Public outcry against the plants, whether motivated by fear or facts, has been a leading factor in the failure of companies to move proposals past the local permitting stage. Since late 2012 citizen opposition has killed at least 11 proposals, including in Ada County, Idaho, Green Bay, Wisc., New York City, and Rockbridge County, Va. Proposals remain active in many other municipalities, with plants in Logansport, Ind., Baltimore, Reno, and Taunton, Mass., facing organized opposition.

But Linert's concern that local leaders lack the expertise to properly vet projects – or tend to look at projects uncritically until residents get involved – has merit.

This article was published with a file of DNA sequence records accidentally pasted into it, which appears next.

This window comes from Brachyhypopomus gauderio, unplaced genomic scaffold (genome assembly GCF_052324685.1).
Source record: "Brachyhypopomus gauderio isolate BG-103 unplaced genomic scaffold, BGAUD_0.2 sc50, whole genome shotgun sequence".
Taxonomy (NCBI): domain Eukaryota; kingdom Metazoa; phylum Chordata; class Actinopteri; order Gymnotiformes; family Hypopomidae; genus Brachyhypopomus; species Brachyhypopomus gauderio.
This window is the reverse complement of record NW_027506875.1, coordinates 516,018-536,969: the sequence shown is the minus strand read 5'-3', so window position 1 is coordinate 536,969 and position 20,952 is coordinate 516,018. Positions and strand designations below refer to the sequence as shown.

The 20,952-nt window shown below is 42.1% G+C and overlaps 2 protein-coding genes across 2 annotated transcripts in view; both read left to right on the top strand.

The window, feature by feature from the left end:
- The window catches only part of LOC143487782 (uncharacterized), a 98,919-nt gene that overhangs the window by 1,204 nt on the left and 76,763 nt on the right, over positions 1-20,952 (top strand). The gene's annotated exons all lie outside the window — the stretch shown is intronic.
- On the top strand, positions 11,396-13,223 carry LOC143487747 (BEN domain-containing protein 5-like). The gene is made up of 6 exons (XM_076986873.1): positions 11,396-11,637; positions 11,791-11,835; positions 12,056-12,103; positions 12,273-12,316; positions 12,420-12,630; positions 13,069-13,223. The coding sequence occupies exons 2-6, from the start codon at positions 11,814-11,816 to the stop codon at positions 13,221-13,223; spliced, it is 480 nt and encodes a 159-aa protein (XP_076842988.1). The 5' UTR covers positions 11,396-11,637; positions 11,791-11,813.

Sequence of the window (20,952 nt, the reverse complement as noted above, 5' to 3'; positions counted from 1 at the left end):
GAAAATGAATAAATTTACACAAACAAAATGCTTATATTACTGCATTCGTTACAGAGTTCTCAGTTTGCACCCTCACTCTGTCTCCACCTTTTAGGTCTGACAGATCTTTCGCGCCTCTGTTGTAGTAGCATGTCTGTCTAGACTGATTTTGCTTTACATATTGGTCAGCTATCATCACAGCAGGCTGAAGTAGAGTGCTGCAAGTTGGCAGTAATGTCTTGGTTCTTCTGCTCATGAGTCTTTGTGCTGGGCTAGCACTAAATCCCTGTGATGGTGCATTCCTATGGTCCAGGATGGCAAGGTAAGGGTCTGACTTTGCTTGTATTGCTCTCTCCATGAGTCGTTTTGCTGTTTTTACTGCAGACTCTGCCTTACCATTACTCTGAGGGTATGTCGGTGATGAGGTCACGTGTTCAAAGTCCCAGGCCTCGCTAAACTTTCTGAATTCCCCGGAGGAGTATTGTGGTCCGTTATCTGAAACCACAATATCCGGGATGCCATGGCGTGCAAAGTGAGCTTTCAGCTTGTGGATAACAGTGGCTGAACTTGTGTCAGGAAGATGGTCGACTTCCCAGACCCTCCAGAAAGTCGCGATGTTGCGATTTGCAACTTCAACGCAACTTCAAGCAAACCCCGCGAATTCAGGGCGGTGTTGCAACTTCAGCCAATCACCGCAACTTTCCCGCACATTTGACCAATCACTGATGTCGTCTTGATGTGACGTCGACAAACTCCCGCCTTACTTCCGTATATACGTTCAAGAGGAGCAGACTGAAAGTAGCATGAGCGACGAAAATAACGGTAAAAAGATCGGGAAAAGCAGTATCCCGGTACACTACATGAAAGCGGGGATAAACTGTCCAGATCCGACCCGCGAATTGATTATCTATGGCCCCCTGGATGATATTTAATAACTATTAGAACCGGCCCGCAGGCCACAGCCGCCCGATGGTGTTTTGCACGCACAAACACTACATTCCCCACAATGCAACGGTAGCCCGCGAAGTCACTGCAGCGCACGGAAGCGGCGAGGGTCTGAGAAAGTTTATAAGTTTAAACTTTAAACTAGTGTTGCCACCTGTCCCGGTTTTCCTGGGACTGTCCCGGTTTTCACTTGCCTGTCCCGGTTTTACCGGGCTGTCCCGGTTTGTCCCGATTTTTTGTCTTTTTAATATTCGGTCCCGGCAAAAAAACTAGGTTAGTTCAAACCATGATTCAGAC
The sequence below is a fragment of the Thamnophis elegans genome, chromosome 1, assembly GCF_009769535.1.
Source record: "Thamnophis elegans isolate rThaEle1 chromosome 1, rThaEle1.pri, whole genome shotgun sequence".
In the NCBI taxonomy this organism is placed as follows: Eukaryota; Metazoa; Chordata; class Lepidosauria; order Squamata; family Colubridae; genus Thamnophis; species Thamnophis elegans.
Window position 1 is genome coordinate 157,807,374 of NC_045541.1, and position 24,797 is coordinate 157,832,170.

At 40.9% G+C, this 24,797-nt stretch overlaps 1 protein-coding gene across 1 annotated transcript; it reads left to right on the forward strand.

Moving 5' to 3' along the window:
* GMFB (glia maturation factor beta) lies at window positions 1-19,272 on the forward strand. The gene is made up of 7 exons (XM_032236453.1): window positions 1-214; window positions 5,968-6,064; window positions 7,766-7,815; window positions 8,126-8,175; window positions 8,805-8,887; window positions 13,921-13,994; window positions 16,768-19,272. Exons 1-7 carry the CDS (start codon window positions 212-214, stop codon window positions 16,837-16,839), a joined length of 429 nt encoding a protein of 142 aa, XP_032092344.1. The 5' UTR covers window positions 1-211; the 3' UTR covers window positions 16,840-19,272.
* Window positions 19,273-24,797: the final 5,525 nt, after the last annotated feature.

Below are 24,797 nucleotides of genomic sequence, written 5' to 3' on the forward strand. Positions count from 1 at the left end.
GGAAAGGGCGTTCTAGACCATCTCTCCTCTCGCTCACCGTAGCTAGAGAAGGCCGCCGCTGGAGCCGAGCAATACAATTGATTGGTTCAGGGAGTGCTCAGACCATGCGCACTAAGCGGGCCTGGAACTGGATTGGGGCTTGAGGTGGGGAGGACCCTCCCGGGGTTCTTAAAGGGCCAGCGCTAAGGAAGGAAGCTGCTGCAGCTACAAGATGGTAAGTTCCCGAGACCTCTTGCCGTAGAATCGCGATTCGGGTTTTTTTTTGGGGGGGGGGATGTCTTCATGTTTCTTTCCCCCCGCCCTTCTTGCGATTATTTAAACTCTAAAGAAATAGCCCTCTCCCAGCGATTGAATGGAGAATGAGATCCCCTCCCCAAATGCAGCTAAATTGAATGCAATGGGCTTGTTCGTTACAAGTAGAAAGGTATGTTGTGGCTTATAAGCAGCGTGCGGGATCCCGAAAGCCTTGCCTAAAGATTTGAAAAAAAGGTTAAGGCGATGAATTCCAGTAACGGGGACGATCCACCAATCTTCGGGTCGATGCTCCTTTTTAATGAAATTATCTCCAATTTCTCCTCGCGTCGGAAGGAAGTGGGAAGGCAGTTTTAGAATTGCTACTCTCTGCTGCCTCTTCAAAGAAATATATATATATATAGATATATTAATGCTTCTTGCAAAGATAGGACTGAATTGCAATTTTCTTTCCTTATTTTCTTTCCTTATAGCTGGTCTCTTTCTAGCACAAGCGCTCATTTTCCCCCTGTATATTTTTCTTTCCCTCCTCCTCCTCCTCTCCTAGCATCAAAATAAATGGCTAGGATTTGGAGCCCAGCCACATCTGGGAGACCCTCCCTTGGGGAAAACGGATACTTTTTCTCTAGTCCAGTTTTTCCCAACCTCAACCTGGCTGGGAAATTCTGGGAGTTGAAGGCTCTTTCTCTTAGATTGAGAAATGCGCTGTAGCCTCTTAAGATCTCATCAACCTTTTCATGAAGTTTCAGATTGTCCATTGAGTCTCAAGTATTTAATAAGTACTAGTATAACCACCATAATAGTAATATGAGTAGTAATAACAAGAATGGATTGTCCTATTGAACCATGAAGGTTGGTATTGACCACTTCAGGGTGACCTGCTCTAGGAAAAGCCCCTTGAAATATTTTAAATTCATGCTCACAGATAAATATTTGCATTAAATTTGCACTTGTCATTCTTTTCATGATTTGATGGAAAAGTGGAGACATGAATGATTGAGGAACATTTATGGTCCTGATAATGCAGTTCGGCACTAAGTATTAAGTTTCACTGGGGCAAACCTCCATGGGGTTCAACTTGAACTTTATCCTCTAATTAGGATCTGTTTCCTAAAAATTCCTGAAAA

In October 2012 in Wisconsin, the Green Bay Common Council revoked a permit it had granted 18 months earlier to developers of a pyrolysis plant. Council members, facing strong public outcry against the plant, said they were misled about the nature of the project – specifically whether it would involve smokestacks or emit hazardous air pollutants.

Developer Seven Generations Corp. sued, declaring the reversal unjustified. Last month a three-judge panel on a state appeals court agreed.

"Fickle and inconstant fairly describe the city's action here," the court's decision read. "No reasonable person could believe that a gas-burning engine would not produce exhaust, which must be expelled from the facility." The ruling characterized Green Bay's reversal as "unconsidered" and "irrational."

$2 million loss